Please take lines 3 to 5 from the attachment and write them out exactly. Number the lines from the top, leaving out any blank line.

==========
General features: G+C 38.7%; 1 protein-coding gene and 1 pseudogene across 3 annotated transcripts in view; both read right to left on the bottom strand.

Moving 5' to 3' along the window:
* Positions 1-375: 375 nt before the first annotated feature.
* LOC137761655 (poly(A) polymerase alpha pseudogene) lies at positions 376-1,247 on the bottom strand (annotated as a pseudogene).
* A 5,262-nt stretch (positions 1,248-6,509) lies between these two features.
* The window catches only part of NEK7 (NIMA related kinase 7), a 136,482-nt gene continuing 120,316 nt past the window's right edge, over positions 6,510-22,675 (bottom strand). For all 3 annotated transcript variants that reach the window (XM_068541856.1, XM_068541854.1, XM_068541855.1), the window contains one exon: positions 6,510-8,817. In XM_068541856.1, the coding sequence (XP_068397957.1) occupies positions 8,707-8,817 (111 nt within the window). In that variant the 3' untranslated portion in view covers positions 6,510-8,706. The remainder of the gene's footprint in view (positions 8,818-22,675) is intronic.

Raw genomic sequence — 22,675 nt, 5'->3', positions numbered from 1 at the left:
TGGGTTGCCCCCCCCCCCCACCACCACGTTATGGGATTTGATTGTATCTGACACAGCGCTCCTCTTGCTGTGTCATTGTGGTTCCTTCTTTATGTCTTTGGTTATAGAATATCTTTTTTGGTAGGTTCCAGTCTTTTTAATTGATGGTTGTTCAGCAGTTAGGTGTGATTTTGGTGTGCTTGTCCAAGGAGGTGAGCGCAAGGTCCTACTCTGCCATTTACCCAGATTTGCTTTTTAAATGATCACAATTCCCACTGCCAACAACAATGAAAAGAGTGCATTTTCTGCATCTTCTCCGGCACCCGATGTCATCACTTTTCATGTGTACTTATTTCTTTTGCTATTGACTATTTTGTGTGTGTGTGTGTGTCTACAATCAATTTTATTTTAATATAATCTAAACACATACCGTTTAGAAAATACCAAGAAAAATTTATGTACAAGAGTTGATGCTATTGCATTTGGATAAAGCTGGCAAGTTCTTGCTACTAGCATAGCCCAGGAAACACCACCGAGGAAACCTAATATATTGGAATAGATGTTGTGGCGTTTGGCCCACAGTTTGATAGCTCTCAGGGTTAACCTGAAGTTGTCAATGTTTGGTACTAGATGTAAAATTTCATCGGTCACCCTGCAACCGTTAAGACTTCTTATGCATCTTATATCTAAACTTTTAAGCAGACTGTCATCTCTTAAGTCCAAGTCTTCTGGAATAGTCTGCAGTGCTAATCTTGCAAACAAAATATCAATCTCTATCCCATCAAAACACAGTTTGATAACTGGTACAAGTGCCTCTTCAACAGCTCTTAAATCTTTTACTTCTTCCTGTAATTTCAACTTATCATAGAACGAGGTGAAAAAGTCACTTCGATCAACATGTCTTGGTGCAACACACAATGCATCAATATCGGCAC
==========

* Positions 1-375: 375 nt before the first annotated feature.
* LOC137761655 (poly(A) polymerase alpha pseudogene) lies at positions 376-1,247 on the bottom strand (annotated as a pseudogene).
* A 5,262-nt stretch (positions 1,248-6,509) lies between these two features.